Hunting is an age-old human activity, only hunting has enabled the survival of the human species, there is nothing strange or perverted about somebody being a hunter, as some nowadays often want to have it. We have to realise that such an important aspect of the human evolution is deeply embedded in the human instincts. It is important to note that hunting as such, contrary to what anti-hunters try to make believe, is not a perverted inclination, but under natural circumstances rather a totally normal occupation.

There is a deep satisfaction in leading an original live, in living off the land. This might become apparent in the satisfaction a planter feels in looking over his plantation and eventually harvesting his crop. There is a deep satisfaction for a fisherman, not only in pulling a fish from the river, but even more to enjoy the peace of a quiet stream. There is intense satisfaction for a hunter to be out in the wilderness and be part of the ancient rhythm of nature.

These emotions are difficult to explain, but let me just say that If you really have hunted, if you have been part of nature and hunted, when you stand next to a beautiful kudu bull you have just slain, emotions will be released from your innermost which tell you: Yes, it is okay to hunt. Life and death and hunting are part of nature.

Is this feeling unjust? With all due respect, who is entitled to decide that man should not be part of natural settings, not be allowed to take wild fruit or mushrooms from the land? Should not be allowed to catch a fish or bag a wild animal?

No part of the natural cycle is “good” or “bad”. The zebra is not “good” because it eats grass, nor is the lion „bad“ because it eats meat. Do we want nature?

May we even dare to think that humanity can detach itself from nature?

Is nature as such bad? Or is it only man who is bad if he leads a natural life? Is man good if he has turned his back on nature?

The average off-take by trophy hunting varies between 0.6% and 2% of a population. The killing trophy hunters bring about only pre-empt manifold other forms of death in nature, it has no negative effect on the natural system or balance.

Ideally those specimens past their prime are targeted, specimens which have fulfilled their reproductive role; old animals with charismatic, worn trophies – that after all is the essence of trophy hunting. The Erongo Verzeichnis has developed an age-related trophy measuring system, which aims to create incentives to allow wellendowed specimens to grow old and fulfil their natural role within the population. This age-related trophy measuring system is one of the four pillars or principles of the Erongo Verzeichnis philosophy.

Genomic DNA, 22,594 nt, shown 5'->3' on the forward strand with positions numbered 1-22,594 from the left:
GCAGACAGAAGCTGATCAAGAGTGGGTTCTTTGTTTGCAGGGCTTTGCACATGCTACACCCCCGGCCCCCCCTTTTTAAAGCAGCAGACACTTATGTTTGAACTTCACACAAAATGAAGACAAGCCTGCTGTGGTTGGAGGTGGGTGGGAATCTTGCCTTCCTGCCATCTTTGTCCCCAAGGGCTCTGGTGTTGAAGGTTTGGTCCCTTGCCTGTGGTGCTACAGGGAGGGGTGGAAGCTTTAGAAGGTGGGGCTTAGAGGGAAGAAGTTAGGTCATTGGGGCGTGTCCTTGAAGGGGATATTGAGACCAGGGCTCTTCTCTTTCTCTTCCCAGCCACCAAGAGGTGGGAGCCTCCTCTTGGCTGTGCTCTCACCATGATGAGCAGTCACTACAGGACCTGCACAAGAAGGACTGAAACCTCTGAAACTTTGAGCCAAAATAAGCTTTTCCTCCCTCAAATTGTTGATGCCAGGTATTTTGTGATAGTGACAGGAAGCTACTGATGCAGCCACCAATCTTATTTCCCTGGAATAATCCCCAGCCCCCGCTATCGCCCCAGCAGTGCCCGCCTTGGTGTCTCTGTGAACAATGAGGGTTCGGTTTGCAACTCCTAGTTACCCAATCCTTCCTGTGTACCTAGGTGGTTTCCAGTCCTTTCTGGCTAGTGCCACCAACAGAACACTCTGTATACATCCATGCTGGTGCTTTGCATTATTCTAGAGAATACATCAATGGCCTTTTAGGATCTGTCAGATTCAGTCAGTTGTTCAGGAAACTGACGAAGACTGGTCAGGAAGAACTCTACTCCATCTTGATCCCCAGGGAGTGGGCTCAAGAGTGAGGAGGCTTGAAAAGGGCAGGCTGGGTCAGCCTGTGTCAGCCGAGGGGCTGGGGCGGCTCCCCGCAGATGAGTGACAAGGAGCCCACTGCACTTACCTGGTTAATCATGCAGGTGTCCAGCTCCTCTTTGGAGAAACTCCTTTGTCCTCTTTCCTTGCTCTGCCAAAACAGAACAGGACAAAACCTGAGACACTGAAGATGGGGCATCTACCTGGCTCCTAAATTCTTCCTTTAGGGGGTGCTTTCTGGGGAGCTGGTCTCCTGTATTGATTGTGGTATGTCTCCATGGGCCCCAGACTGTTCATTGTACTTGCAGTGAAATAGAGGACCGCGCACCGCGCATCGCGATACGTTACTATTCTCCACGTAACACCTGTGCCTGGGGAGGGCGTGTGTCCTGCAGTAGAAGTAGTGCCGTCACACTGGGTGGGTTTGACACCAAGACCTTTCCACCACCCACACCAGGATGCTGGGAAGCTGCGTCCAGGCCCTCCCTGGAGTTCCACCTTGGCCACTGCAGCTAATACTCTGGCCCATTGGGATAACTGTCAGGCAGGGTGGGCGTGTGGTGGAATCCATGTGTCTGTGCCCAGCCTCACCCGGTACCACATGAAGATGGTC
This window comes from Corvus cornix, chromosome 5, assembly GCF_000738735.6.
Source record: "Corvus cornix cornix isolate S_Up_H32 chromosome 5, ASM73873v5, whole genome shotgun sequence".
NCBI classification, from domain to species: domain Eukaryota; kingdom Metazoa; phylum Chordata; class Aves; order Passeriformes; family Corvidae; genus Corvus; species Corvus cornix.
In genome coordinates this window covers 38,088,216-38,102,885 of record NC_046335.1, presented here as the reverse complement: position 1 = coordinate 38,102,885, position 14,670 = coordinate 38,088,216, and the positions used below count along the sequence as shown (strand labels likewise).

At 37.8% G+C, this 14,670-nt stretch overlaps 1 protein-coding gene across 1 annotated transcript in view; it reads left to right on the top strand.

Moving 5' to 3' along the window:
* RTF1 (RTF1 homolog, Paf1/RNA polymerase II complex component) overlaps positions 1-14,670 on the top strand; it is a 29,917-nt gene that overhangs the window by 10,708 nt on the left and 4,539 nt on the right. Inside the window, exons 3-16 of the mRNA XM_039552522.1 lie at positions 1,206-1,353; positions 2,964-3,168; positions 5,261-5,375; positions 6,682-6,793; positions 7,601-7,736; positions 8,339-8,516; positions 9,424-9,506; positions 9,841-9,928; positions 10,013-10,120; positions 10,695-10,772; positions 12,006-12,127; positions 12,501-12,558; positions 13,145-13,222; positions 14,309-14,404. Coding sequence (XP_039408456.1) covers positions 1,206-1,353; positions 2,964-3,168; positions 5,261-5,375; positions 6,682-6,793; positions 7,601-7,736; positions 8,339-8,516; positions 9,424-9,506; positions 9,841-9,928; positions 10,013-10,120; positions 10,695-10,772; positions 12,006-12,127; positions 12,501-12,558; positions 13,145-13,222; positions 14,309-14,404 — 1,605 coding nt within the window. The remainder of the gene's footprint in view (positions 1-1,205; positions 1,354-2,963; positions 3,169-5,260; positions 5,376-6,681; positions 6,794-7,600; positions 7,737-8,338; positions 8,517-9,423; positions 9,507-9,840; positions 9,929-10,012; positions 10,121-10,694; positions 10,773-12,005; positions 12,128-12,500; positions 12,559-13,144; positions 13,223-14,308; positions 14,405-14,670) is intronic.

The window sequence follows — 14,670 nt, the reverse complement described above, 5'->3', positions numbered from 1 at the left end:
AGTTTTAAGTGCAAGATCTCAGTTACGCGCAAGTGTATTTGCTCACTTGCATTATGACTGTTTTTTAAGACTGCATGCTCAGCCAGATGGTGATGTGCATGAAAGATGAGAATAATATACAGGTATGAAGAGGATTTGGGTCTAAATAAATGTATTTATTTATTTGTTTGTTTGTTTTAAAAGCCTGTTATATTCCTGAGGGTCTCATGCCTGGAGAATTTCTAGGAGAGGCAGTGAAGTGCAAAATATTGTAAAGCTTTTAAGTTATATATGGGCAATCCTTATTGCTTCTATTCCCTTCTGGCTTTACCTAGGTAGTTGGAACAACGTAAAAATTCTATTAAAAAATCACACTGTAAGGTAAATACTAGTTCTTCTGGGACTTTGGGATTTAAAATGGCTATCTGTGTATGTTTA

As elaborated above, the protection of intact habitats, no matter whether they are rainforest, savanna or desert habitats – they all are vegetation zones where nature still breathes healthy – should be the most important conservation concern, not only for reasons to fight climate change, but because without suitable habitats there is no wildlife.

To put it very simple: Hunters certainly do not contribute to the largescale “killing” of natural environments; rather the contrary. Because of the value wildlife receives via the concept of sustainable use, nature conservation as a form of land use is possible, which contributes to habitat protection – the top conservation priority in our time.

However, financial advantages often lead to manipulation and exploitation. We from the Erongo Verzeichnis feel that there is urgent need for a certification of hunting areas according to ecological criteria.

I want to emphasize – not a certification of hunting outfitters. Humans are just corruptible. A certification of hunting areas according to their ecological state. This can easily be verified and inspected. The four principles of the philosophy of the Erongo Verzeichnis are as follows: